The structure of an enzyme has been discovered by researchers, which could help in understanding the mutations in the enzyme that could lead to diseases like cancer and diabetes.
This knowledge of the structure of this enzyme, called p300/CBP, may have future implications in designing drugs for the treatment of cancer, diabetes, HIV, and heart disease.
The study led by Philip Cole, M.D., Ph.D., of the Johns Hopkins University School of Medicine in Baltimore, Md., and Ronen Marmorstein, Ph.D., of the Wistar Institute in Philadelphia, Pa, targeted on p300/CBP, belonging to a family of enzymes known as histone acetyltransferases, or HATs.
These enzymes work by activating the genes by attaching chemicals called acetyl groups to histones, the spool-like proteins that hold DNA in a tightly wound form. p300/CBP mutations are closely associated with a variety of cancers, including those of the colon, breast, pancreas, and prostate.
According to the researchers, a substance that selectively inhibits p300/CBP could be responsible for an anticancer agent.
In a study, almost 10 years ago the researchers designed a p300/CBP inhibitor. However, this inhibitor is not active in the human body, and that's why it has been used solely as a research tool.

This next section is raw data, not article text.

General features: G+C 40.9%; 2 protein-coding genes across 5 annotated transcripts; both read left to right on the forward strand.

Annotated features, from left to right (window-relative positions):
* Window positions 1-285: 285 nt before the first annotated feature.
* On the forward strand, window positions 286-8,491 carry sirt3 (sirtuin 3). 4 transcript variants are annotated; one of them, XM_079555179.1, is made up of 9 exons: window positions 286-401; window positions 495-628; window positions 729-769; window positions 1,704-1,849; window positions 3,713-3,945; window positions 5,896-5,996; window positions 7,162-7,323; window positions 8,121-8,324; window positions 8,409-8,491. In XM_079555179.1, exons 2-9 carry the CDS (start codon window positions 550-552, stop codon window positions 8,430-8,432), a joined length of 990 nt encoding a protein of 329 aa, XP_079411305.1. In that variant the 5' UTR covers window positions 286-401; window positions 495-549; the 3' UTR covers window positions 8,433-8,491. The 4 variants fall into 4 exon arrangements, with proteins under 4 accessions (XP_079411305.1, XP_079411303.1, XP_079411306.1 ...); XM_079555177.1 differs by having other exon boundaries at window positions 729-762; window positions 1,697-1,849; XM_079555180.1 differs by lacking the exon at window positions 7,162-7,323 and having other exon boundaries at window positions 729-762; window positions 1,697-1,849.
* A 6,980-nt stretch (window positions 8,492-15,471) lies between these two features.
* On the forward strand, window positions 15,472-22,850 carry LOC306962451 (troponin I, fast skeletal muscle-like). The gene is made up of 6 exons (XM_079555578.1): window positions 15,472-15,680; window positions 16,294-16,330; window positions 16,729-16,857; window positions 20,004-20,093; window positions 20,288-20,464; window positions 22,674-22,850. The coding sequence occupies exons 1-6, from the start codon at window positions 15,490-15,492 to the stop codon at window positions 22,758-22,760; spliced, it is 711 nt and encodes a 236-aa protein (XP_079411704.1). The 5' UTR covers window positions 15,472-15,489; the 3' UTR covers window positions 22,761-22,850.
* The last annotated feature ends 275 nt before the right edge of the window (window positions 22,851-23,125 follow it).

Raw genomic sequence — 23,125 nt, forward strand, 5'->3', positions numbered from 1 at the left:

For the new study, X-ray crystallography was combined with detailed enzymology to comprehend the working of p300/CBP. The researchers' three-dimensional crystal structure offers an image of how a key part of p300/CBP binds to the inhibitor. And which amino acids in p300/CBP are essential for its activity has been revealed through studies of numerous mutant versions of the enzyme.
This work has many clinical implications: it is possible for the scientists to design a p300/CBP inhibitor that might function in human cells as an anticancer drug by understanding the structure and behaviour of p300/CBP. The enzyme's proper functioning is essential for insulin regulation and the health of heart cells. Thus, compounds that are capable of regulating the activity of p300/CBP might help in the treatment of diabetes and heart disease.
Besides, the activity of HAT is necessary for the HIV multiplication, which ahs made at least one scientific group to suggest that targeting HATs or similar enzymes might be a new way to prevent the virus.
Ultimately, the study also demonstrates that some p300/CBP mutations previously linked to certain cancers are positioned right where p300/CBP contacts the inhibitor. The study of how these mutations alter the enzyme's function should explain why the mutations can lead to disease.
The research appears in the latest issue of the journal Nature.